She cut that first piece really short, shorter than I wanted it. There is no way to fix that mishap except to cut the rest of the hair the same length and let it all blend in. I walked out of there with the worst haircut of my life, and mad that I had to pay for it.

If you saw me, you'd probably say it looks fine. Except this is not what I wanted and paid for.

I was feeling pretty blue last night after I washed the bottle of hairspray off my head. I looked in the mirror and realized just how bad it really was, how much styling it would take to make the hair look ok (at least to my standards), and was about ready to ask my husband for the clippers so I could finish the job and join him in the world of baldness.

That's when the voice in my head whispered something to me: Think of the women who are battling cancer, who have lost their hair, who are wishing theirs were as long as yours is right now.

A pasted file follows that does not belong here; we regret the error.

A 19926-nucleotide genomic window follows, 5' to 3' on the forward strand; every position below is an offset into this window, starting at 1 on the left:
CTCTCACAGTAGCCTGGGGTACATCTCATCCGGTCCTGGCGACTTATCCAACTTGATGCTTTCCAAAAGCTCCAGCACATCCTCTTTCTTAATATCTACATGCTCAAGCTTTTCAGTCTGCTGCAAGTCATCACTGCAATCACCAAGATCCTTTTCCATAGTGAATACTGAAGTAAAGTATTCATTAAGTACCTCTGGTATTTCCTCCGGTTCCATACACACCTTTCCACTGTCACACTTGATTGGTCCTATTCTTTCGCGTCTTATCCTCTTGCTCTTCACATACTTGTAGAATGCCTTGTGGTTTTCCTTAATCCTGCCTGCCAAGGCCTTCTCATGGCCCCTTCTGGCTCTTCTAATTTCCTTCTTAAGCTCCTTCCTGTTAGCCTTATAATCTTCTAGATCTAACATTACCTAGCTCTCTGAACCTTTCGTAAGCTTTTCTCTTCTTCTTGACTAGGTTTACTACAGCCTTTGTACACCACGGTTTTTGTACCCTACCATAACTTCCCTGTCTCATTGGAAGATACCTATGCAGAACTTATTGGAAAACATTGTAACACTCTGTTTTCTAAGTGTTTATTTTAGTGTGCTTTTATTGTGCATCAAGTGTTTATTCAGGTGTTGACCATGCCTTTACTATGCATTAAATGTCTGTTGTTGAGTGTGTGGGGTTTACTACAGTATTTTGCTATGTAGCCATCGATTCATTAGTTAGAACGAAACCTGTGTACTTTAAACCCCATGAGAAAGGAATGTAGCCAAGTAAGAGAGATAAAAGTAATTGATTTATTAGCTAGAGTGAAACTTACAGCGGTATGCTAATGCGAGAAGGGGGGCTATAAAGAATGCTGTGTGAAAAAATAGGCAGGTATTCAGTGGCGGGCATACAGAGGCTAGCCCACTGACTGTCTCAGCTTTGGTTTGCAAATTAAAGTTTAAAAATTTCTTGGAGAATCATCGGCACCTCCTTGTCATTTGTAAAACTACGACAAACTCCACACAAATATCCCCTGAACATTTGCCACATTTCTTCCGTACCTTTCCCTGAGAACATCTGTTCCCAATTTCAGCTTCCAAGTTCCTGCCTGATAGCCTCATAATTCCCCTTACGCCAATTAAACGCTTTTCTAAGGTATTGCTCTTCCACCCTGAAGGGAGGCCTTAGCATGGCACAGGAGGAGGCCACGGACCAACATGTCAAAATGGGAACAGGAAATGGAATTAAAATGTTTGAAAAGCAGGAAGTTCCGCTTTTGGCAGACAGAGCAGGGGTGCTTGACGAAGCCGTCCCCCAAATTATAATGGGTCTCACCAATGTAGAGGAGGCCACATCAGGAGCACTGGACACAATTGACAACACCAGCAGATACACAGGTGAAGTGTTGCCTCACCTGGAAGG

I felt pretty ashamed. There I was, dwelling on my stupid hair, worrying about what people are going to think of it, completely absorbed in my own pity party.

I said a prayer for all those women who are cancer survivors, who are currently fighting cancer, and those who lost their battles. Many of those women are family, friends, coworkers.

I decided to make a donation in the same amount I paid for this haircut to the American Cancer Society, in honor of all women who have lost their hair during their battle with cancer.

I am still mad at the hairdresser for messing it up and still expecting me to pay for it. But I'm no longer upset over the hair I lost. I am thankful because I'm healthy and before long, my hair will grow back and all this will be just a bad memory.

I'm also thankful for the lesson I learned: it's just hair.